PITTSBURGH SIGNS DEFENSEMAN JUSSO RIIKOLA


The Pittsburgh Penguins have signed defenseman Juuso Riikola to a one-year, entry-level contract, it was announced today by executive vice president and general manager Jim Rutherford.

Riikola, 24, spent the past few weeks representing his native Finland at the 2018 World Championship, where he had two assists and was plus-4 in eight contests.

The 6-foot, 190-pound Riikola, a left-handed shot, has played the last six seasons with KalPa in Finland’s top professional league. He made his debut as a 19 year old back in 2012-13. He has served as an alternate captain for his club each of the last three years.

A native of Joensuu, Finland, Riikola steadily improved his offensive numbers over his six professional seasons. This past season, he scored a career-high eight times and added 16 assists for 24 points in 59 games. One year ago, in 2016-17, Riikola set personal highs in both assists (19) and points (25) in 59 games. That same year, Riikola added seven points (1G-6A) and a plus-7 in 18 postseason contests, helping KalPa advance to Finland’s championship series.

Riikola, who went undrafted in the NHL Draft, had 26 goals, 63 assists and 89 points in 283 regular-season games with KalPa. He tacked on 10 points (2G-8A) in 31 playoff games.

Riikola was teammates with Olli Maatta on the Finn’s 2013 World Junior Championship squad. Riikola’s older brother, Simo-Pekka Riikola, is an eight-year veteran of Finland’s top professional league.

The Wilkes-Barre/Scranton Penguins will begin their 20th season of play this coming October.  For more info on season ticket packages, including full season, 22-game, 12-game and flex plans, call the Penguins at 570-208-7367 or fill in your info below.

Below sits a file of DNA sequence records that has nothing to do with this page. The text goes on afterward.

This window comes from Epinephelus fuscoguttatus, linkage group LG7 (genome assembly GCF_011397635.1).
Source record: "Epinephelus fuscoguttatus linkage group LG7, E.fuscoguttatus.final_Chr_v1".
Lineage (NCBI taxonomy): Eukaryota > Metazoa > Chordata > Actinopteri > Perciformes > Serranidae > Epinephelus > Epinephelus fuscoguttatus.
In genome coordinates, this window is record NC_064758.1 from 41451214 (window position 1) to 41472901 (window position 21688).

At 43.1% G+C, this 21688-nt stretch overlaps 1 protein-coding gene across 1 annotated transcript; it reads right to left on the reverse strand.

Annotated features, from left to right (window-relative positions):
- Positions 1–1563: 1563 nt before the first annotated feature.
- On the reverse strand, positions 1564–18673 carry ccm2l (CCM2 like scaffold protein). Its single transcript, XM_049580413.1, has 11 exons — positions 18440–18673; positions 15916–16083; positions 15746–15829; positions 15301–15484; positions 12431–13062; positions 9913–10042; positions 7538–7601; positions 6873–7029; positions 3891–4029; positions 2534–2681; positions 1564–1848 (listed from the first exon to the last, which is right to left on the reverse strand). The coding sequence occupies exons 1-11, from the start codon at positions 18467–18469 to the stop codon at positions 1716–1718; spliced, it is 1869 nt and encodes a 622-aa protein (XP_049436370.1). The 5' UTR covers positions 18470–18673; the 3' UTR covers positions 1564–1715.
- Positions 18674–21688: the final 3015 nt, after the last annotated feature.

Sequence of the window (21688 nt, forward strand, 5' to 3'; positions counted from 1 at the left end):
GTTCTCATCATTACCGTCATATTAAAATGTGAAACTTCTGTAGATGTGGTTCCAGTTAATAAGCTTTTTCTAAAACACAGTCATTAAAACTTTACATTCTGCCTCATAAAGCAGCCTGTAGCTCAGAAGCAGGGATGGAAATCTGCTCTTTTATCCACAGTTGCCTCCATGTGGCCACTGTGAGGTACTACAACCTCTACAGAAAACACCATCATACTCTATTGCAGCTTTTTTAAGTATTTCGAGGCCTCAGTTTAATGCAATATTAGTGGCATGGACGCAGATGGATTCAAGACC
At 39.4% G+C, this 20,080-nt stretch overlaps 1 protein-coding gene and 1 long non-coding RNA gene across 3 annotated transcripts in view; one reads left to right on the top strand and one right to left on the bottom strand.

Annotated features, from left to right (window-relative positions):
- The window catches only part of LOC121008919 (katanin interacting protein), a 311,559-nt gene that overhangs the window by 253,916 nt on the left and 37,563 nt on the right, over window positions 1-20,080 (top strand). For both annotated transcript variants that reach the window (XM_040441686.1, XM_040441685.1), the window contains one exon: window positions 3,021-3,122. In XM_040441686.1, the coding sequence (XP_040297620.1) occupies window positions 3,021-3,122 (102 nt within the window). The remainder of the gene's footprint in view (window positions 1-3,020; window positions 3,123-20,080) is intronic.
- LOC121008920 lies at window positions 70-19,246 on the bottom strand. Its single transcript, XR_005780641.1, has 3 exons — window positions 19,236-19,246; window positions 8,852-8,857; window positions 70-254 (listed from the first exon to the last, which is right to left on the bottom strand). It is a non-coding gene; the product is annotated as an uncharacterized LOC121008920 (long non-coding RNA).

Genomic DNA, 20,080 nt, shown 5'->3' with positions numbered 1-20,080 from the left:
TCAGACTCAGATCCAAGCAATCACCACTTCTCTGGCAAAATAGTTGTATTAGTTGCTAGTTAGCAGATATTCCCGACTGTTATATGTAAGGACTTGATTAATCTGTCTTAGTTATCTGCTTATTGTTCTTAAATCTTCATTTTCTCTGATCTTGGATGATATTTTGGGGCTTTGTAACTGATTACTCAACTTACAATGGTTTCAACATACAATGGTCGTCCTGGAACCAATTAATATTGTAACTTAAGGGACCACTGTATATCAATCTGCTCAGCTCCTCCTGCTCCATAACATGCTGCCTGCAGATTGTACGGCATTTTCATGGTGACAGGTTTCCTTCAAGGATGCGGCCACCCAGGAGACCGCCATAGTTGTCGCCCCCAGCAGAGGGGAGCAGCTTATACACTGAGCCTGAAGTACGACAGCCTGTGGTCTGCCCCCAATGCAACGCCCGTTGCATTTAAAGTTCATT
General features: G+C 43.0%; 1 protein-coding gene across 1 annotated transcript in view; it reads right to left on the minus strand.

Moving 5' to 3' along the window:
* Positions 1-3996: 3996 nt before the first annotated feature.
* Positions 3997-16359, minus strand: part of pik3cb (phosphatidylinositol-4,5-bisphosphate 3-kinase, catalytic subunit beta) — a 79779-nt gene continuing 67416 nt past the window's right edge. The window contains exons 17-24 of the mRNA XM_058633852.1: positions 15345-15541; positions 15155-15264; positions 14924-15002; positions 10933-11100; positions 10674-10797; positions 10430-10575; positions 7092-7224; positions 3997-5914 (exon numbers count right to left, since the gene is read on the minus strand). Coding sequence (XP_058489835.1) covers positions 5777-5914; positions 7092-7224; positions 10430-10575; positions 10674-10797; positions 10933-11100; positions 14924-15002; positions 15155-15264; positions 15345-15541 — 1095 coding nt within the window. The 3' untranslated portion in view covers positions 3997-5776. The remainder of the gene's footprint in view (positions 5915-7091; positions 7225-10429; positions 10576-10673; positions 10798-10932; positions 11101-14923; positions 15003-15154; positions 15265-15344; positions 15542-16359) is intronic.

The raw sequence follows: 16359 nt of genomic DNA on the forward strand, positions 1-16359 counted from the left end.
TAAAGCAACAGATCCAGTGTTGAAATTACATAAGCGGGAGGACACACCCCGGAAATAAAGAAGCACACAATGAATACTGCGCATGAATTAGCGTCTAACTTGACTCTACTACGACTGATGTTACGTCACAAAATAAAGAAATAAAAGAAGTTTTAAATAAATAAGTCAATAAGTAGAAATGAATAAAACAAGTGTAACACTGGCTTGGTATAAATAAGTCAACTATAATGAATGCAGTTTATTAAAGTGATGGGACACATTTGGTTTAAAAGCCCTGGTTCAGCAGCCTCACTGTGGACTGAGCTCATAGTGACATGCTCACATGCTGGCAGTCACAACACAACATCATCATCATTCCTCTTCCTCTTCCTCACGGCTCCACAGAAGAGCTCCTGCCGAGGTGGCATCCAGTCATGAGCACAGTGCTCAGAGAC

2018-19 Wilkes-Barre/Scranton Penguins Season Ticket Information

JUMP TO THE PROS WAS AN ADJUSTMENT FOR JOHNSON

By Katherine McVeagh

Shifting from the life of a collegiate athlete to that of professional can be quite an adjustment, both on and off the ice. Those coming out of the college ranks, where all players are in relatively the same age group and experience level, have quite an adjustment when it come to playing against older, more experienced and, sometimes, more skilled opponents.

Adam Johnson went through this trial first-hand during the 2017-18 season, his first professional campaign after competing at the collegiate level for two years. It didn’t take him long to recognize the difference amongst opponents and teammates.

“The biggest thing was it just seemed like the guys are a lot stronger [at the pro level],” Johnson said. “It’s obviously a little bit faster and it’s a tougher league. I think college gets you well-prepared, but it’s still a big jump here.” 

Before he even knew there were professional pastures ahead of him, the undrafted forward wasted no time establishing himself against collegiate competition. Johnson experienced great success in his time at the University of Minnesota-Duluth. Across 81 collegiate games, he notched 55 points (24+31). As a member of the Bulldogs, Johnson played in two NCAA tournaments, making it to the national championship game in his sophomore season.

Johnson’s impressive résumé earned him a two-year entry level contract with the Pittsburgh Penguins, and he passed up his final two years of NCAA eligibility. And after falling short in the 2017 championship, Johnson was able to cheer on his former team as they won the 2018 NCAA men’s title this past April.

“I was pretty happy for them,” Johnson said. “Actually, I still have a lot of good buddies on the team so I was pretty pumped for them.

“Obviously it would have been nice to win one with them, but we had a good season here and I was having fun here. Overall it was great to see those guys do it.” 

In his first professional season, Johnson registered 11 goals and 20 assists in 70 games for the Penguins. Looking back on his first year of with the team, Johnson referenced his confidence as something he seeks to develop.  

“I think it was a little up and down, but overall I’m trying to improve on that category,” he said. “I think toward the end it got a little better. So I’ve just got to keep that going and improve it for next year and just play with confidence.”